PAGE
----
Using scanning technology, researchers in Sweden found that the brains of gay men and women were wired differently to the brains of heterosexual people of the same sex, but were similar to the brains of heterosexual people that were of the opposite sex to them. Thus a gay man’s brain was in some ways more like the brain of a heterosexual woman than a heterosexual man, and the brain of a gay or lesbian woman was more like that of a heterosexual man than a heterosexual woman.

The study was the work of Drs Ivanka Savic and Per Lindström from the Stockholm Brain Institute at the Department of Clinical Neuroscience, Karolinska Institute and is published online in the June 16 issue of the Proceedings of the National Academy of Sciences (PNAS).

Scientists had already discovered that the brains of heterosexual and gay people of the same sex responded differently to stimuli, such as objects of sexual attraction and smells. The question that still remained was did these differences arise because of inherent brain differences or because of differences in the way gay and heterosexual people had “learned” to perceive these stimuli?

Savic and Lindström chose to investigate this further by examining the structure of the brain of gay and heterosexual men and women using PET and MRI scanners. They focused on volume differences in the two brain hemispheres (hemispheric asymmetry), and also on how the brains were “wired” (functional connectivity) because previous research had shown these to vary between men and women.

The researchers enrolled 90 adult volunteers: 25 heterosexual men (HeM), 25 heterosexual women (HeW), 20 homosexual men (HoM), and 20 homosexual women (HoW). All 90 underwent scans to measure overall and hemispherical brain volume using magnetic resonance technology, and 50 of them also had PET scans to measure blood flow in the brain, which can be analyzed to see the connections to and from the amygdalae in the two halves of the brain.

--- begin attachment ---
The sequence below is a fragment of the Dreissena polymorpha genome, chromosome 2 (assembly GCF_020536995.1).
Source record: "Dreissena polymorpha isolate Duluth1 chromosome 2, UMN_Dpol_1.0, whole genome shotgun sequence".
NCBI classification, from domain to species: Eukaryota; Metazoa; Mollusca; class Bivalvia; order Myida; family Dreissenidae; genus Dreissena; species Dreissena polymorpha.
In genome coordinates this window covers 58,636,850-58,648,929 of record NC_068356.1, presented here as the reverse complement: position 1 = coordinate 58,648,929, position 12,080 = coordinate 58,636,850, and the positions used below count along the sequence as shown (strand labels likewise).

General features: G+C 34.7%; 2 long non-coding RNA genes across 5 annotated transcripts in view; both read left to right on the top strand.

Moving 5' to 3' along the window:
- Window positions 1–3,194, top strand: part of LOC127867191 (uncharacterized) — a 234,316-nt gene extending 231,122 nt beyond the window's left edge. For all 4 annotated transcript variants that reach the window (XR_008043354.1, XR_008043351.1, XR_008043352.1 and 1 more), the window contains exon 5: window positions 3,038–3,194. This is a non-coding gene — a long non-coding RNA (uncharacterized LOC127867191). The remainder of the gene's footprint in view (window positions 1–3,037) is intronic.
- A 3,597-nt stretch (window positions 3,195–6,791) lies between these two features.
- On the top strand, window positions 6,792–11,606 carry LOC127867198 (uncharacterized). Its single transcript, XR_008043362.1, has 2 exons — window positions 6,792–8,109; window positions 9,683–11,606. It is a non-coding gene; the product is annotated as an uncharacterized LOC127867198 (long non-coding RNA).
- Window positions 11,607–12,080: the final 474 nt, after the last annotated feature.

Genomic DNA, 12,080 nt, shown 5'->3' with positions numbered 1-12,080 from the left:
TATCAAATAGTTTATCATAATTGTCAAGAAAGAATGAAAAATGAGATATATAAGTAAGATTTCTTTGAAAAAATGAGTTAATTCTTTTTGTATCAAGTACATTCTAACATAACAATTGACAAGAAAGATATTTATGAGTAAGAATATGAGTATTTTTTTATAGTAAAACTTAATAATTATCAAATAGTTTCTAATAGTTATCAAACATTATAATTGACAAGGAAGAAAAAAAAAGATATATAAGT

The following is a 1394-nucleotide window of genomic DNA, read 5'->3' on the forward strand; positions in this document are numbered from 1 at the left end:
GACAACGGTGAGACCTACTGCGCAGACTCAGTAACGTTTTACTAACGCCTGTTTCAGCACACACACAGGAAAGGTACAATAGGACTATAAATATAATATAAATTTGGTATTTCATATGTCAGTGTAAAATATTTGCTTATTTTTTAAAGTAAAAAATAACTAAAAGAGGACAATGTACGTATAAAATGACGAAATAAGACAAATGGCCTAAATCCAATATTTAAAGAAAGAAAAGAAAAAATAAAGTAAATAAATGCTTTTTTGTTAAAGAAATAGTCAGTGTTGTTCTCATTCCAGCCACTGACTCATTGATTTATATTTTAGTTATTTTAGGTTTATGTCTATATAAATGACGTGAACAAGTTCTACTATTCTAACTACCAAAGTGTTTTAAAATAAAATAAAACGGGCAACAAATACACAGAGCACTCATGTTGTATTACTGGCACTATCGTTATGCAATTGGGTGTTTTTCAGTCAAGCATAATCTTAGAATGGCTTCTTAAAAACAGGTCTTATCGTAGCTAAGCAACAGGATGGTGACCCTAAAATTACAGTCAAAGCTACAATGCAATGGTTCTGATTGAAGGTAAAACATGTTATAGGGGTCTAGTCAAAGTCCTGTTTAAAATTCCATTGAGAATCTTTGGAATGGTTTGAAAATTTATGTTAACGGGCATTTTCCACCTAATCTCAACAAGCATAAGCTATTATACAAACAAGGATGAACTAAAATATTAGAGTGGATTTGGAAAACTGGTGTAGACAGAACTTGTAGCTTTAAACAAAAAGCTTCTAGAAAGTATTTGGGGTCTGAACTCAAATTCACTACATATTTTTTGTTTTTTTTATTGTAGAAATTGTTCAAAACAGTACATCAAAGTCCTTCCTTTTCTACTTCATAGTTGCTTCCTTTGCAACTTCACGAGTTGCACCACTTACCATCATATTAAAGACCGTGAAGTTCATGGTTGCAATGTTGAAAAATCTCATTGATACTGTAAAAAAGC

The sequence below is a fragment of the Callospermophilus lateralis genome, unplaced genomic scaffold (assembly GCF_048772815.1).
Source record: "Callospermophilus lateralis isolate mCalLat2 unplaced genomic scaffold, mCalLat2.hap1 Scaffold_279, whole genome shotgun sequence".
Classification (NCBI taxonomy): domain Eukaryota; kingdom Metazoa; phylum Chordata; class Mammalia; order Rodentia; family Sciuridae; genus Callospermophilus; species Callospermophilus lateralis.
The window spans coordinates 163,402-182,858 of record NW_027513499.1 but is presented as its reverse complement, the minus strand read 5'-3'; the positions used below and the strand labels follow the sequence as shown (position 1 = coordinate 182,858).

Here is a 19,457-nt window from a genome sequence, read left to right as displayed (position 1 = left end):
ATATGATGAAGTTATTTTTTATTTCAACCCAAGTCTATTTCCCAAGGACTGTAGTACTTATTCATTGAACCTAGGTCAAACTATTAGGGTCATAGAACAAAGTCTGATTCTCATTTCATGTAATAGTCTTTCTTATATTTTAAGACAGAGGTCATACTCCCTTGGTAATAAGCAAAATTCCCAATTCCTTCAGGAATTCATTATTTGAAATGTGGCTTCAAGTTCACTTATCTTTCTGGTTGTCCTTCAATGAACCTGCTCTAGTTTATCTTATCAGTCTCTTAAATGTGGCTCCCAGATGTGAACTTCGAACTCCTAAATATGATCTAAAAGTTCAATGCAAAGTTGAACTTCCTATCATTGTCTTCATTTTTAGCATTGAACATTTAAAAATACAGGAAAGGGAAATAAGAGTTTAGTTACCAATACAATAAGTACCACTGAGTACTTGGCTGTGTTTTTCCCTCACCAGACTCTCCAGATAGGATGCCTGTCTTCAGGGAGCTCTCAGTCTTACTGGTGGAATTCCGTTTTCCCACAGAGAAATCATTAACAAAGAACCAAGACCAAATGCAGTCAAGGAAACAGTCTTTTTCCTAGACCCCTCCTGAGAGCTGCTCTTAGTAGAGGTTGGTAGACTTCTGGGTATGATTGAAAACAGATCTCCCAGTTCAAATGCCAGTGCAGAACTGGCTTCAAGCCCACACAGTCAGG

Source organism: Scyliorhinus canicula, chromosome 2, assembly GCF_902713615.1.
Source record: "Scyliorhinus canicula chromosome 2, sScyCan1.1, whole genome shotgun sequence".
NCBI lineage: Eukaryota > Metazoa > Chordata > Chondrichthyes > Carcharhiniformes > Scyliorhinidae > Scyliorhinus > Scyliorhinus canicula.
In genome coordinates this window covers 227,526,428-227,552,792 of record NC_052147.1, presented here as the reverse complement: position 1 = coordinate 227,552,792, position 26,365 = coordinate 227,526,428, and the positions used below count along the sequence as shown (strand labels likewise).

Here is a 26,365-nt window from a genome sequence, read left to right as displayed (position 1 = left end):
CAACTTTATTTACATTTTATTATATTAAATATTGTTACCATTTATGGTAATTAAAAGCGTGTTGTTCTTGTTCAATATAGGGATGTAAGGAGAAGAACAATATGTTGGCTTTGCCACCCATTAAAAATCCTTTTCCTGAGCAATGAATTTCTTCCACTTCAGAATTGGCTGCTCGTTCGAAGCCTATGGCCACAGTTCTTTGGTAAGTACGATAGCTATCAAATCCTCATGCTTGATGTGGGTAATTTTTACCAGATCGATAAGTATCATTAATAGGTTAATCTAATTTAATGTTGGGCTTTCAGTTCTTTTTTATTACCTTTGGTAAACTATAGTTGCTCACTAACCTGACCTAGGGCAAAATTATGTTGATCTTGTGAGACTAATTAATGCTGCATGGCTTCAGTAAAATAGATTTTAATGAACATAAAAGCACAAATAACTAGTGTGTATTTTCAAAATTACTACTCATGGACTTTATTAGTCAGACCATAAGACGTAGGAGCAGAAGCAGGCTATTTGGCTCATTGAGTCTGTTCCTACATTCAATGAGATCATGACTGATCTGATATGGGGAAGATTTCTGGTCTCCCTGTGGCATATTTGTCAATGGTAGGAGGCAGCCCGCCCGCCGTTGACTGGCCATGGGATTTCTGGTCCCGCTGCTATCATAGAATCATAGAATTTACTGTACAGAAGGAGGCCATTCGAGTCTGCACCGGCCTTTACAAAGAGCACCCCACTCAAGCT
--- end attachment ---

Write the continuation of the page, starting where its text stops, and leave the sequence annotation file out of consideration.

The amygdalae are clusters of neurons involved in a wide range of brain functions from emotional expression, processing and “storage” of memories to smell interpretation.

The results showed that:

    • The brains of heterosexual men (HeM) and homosexual women (HoW) were similar in that the volumes of their two brain hemispheres were not symmetrical (rightward cerebral asymmetry).

    • The brains of homosexual men (HoM) and heterosexual women (HeW) were similar in that the volumes of their two brain hemispheres were symmetrical.

    • There were also opposite sex similarities between the gay and heterosexual participants in the way their amygdalae connected.

    • For example, in homosexual men (HoM) and heterosexual women (HeW), there were more connections from the left amygdala.

    • But in homosexual women (HoW) and heterosexual men (HeM), there were more connections from the right amygdala.

    • Also, there were significant differences in the main connections from the amygdala to other parts of the brain.

  • In homosexual men (HoM) and heterosexual women (HeW), these were primarily between the contralateral amygdala and the anterior cingulate, while in heterosexual men (HeM) and homosexual women (HoW), the amygdala connections were mostly with the caudate, putamen, and the prefrontal cortex.

The authors concluded that the brains of homosexual subjects demonstrated “sex-atypical cerebral asymmetry and functional connections”. These differences could not be explained simply by “learned effects”, and they suggested a “linkage to neurobiological entities”.

A cognitive biology expert told BBC News that he believed these brain differences were decided early in the development of the fetus. There was no longer any argument, “if you are gay, you are born gay,” he said.

“PET and MRI show differences in cerebral asymmetry and functional connectivity between homo- and heterosexual subjects.”
Ivanka Savic and Per Lindström.
PNAS, Published online June 16, 2008.

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Source: PNAS, BBC.

Written by: Catharine Paddock, PhD